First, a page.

From the Journals

Subtle visual dysfunctions often precede early-stage psychosis


 

FROM NEUROPSYCHOPHARMACOLOGY

Subtle subjective visual dysfunctions (VisDys) are common and are associated with poorer outcomes of patients with schizophrenia and recent-onset psychosis or who are at clinical high risk (CHR) for psychosis, new research suggests.

A multinational group of investigators found that VisDys were reported considerably more often by patients with recent-onset psychosis and CHR than by those with recent-onset depression or a group acting as healthy control participants.

In addition, vision problems of higher severity were associated with less functional remission both for patients at CHR and those with recent-onset psychosis. Among patients with CHR, VisDys was also linked to lower quality of life (QOL), higher depressiveness, and more severe impairment of visuospatial constructability.

The researchers used fMRI imaging to compare resting-state functional brain connectivity in participants with recent-onset psychosis, CHR, and recent-onset depression. They found that the occipital (ON) and frontoparietal (FPN) subnetworks were particularly implicated in VisDys.

“Subtle VisDys should be regarded as a frequent phenomenon across the psychosis spectrum, impinging negatively on patients’ current ability to function in several settings of their daily and social life, their QOL, and visuospatial abilities,” write investigators led by Johanna Schwarzer, Institute for Translational Psychiatry, University of Muenster (Germany).

“These large-sample study findings suggest that VisDys are clinically highly relevant not only in [recent-onset psychosis] but especially in CHR,” they stated.

The findings were published online in Neuropsychopharmacology.

Subtle, underrecognized

Unlike patients with nonpsychotic disorders, approximately 50%-60% of patients diagnosed with schizophrenia report VisDys involving brightness, motion, form, color perception, or distorted perception of their own face, the researchers reported.

These “subtle” VisDys are “often underrecognized during clinical examination, despite their clinical relevance related to suicidal ideation, cognitive impairment, or poorer treatment response,” they wrote.

Most research into these vision problems in patients with schizophrenia has focused on patients in which the illness is in a stable, chronic state – although VisDys often appear years before the diagnosis of a psychotic disorder.

Moreover, there has been little research into the neurobiological underpinnings of VisDys, specifically in early states of psychosis and/or in comparison to other disorders, such as depression.

The Personalised Prognostic Indicators for Early Psychosis Management (PRONIA) Consortium studied the psychophysiological phenomenon of VisDys in a large sample of adolescents and young adults. The sample consisted of three diagnostic groups: those with recent-onset psychosis, those with CHR, and those with recent-onset depression.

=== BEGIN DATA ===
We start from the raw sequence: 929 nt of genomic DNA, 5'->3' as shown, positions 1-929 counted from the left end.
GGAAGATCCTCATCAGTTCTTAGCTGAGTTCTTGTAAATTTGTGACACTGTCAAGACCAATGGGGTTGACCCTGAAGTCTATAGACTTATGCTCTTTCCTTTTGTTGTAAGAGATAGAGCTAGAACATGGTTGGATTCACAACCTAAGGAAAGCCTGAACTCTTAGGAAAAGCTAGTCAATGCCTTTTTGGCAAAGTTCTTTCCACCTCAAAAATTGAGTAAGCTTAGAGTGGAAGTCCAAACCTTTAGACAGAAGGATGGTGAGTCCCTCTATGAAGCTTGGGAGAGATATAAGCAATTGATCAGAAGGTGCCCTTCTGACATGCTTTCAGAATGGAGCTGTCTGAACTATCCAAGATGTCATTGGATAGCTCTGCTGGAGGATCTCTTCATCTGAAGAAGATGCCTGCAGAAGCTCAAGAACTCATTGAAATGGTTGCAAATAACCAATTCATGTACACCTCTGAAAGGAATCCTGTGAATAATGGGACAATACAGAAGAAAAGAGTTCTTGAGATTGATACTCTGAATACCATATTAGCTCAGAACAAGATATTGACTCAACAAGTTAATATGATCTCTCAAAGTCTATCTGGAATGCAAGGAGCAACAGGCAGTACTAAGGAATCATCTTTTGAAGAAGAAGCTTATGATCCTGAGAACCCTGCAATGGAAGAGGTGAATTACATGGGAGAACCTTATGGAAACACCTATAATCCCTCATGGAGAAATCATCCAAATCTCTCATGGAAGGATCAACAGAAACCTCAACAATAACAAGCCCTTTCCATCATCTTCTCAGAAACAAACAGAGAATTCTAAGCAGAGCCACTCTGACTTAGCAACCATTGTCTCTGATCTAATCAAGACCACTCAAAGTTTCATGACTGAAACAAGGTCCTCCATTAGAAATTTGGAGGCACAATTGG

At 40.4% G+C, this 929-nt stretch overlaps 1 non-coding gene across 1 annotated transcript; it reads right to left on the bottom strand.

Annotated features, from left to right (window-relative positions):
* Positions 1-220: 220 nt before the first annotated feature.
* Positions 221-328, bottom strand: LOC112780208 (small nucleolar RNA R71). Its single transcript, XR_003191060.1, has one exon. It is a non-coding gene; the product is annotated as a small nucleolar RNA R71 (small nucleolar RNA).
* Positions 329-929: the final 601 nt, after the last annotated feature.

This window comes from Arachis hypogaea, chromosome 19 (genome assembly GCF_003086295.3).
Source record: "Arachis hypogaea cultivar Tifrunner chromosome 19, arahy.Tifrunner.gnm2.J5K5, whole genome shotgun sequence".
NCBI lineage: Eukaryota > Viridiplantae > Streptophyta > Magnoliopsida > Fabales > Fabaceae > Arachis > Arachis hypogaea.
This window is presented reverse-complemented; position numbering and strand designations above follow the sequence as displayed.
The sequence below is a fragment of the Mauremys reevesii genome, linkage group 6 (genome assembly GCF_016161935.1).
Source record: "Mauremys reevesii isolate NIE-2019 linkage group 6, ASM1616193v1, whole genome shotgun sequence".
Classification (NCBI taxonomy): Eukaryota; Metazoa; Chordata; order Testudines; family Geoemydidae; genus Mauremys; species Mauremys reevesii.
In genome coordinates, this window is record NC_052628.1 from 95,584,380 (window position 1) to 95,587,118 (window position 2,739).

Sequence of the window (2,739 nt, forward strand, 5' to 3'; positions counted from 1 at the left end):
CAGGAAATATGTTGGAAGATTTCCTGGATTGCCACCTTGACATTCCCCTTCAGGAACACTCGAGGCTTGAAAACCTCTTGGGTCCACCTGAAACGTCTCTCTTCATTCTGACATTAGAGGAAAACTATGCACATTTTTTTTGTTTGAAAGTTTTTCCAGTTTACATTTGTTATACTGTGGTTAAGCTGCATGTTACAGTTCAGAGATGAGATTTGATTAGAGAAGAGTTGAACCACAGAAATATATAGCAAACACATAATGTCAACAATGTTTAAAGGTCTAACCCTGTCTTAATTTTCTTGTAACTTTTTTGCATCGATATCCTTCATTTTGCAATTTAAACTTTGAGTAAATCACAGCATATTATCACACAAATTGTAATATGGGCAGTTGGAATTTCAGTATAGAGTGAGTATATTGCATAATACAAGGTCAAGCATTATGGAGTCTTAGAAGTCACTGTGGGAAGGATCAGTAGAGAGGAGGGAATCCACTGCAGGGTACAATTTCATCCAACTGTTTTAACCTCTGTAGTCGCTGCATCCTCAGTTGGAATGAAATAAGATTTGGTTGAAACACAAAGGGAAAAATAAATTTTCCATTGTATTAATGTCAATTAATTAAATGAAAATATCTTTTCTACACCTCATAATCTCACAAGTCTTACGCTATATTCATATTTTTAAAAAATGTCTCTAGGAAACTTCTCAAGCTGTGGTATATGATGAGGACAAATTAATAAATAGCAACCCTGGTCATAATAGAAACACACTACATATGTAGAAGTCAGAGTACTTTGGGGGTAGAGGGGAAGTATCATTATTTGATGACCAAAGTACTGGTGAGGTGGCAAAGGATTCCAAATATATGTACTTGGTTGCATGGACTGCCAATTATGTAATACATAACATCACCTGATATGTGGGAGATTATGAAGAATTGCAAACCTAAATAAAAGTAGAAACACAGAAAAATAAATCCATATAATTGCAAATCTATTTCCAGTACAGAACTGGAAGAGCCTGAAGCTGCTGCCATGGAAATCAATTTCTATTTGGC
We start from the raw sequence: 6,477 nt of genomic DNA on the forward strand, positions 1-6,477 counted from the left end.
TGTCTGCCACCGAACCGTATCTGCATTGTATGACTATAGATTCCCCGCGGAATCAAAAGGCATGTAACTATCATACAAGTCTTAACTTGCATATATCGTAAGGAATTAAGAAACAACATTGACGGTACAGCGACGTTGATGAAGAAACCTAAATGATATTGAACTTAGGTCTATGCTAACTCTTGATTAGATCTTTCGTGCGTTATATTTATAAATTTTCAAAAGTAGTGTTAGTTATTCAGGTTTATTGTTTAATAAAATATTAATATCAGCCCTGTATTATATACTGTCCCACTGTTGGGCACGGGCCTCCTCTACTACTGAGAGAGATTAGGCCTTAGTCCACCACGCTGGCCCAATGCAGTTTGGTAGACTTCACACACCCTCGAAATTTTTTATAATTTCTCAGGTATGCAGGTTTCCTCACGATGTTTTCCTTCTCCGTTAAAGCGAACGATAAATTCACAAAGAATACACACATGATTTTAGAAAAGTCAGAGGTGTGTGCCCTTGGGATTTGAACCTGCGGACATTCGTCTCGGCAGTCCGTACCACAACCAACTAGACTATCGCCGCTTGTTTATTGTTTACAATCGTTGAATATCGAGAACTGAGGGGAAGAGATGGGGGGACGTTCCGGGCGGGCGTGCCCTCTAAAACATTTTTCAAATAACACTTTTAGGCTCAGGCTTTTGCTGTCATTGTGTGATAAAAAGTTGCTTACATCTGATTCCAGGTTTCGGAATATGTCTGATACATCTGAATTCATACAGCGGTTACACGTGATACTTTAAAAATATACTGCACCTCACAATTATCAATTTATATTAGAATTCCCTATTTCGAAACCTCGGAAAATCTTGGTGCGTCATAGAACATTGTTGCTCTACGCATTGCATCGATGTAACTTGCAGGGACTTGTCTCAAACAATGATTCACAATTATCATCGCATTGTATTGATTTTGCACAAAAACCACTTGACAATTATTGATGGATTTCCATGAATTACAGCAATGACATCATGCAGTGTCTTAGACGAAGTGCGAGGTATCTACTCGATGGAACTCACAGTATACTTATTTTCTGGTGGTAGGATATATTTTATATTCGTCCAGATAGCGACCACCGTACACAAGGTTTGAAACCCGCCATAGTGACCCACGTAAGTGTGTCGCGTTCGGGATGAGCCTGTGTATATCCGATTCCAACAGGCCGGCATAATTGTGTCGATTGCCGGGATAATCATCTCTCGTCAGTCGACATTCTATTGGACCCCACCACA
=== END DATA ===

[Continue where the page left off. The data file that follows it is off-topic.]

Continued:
VisDys in daily life were measured using the Schizophrenia Proneness Instrument–Adult Scale (SPI-A), which assesses basic symptoms that indicate increased risk for psychosis.

Visual information processing

Resting-state imaging data on intrinsic brain networks were also assessed in the PRONIA sample and were analyzed across 12,720 functional connectivities between 160 regions of interest across the whole brain.

In particular, the researchers were interested in the primary networks involved in visual information processing, especially the dorsal visual stream, with further focus on the ON and FPN intrinsic subnetworks.

The ON was chosen because it comprises “primary visual processing pathways,” while the FPN is “widely suggested to modulate attention related to visual information processing at higher cognitive levels.”

The investigators used a machine-learning multivariate pattern analysis approach that “enables the consideration of multiple interactions within brain systems.”

The current study involved 721 participants from the PRONIA database, including 147 participants with recent-onset psychosis (mean age, 28.45 years; 60.5% men), 143 with CHR (mean age, 26.97 years; about 50% men), 151 with recent-onset depression (mean age, 29.13 years; 47% men), and 280 in the healthy-controls group (mean age, 28.54 years; 39.4% men).

The researchers selected 14 items to assess from the SPI-A that represented different aspects of VisDys. Severity was defined by the maximum frequency within the past 3 months – from 1 (never) to 6 (daily).

The 14 items were as follows: oversensitivity to light and/or certain visual perception objects, photopsia, micropsia/macropsia, near and tele-vision, metamorphopsia, changes in color vision, altered perception of a patient’s own face, pseudomovements of optic stimuli, diplopia or oblique vision, disturbances of the estimation of distances or sizes, disturbances of the perception of straight lines/contours, maintenance of optic stimuli “visual echoes,” partial seeing (including tubular vision), and captivation of attention by details of the visual field.

Participants also completed the Beck Depression Inventory–II scale (BDI-II), the Positive and Negative Syndrome Scale (PANSS), the Functional Remission in General Schizophrenia, and several other scales that measure global and social functioning.

Other assessments included QOL and the Rey-Osterrieth Complex Figure Test, which is a neuropsychological measurement of visuospatial constructability.

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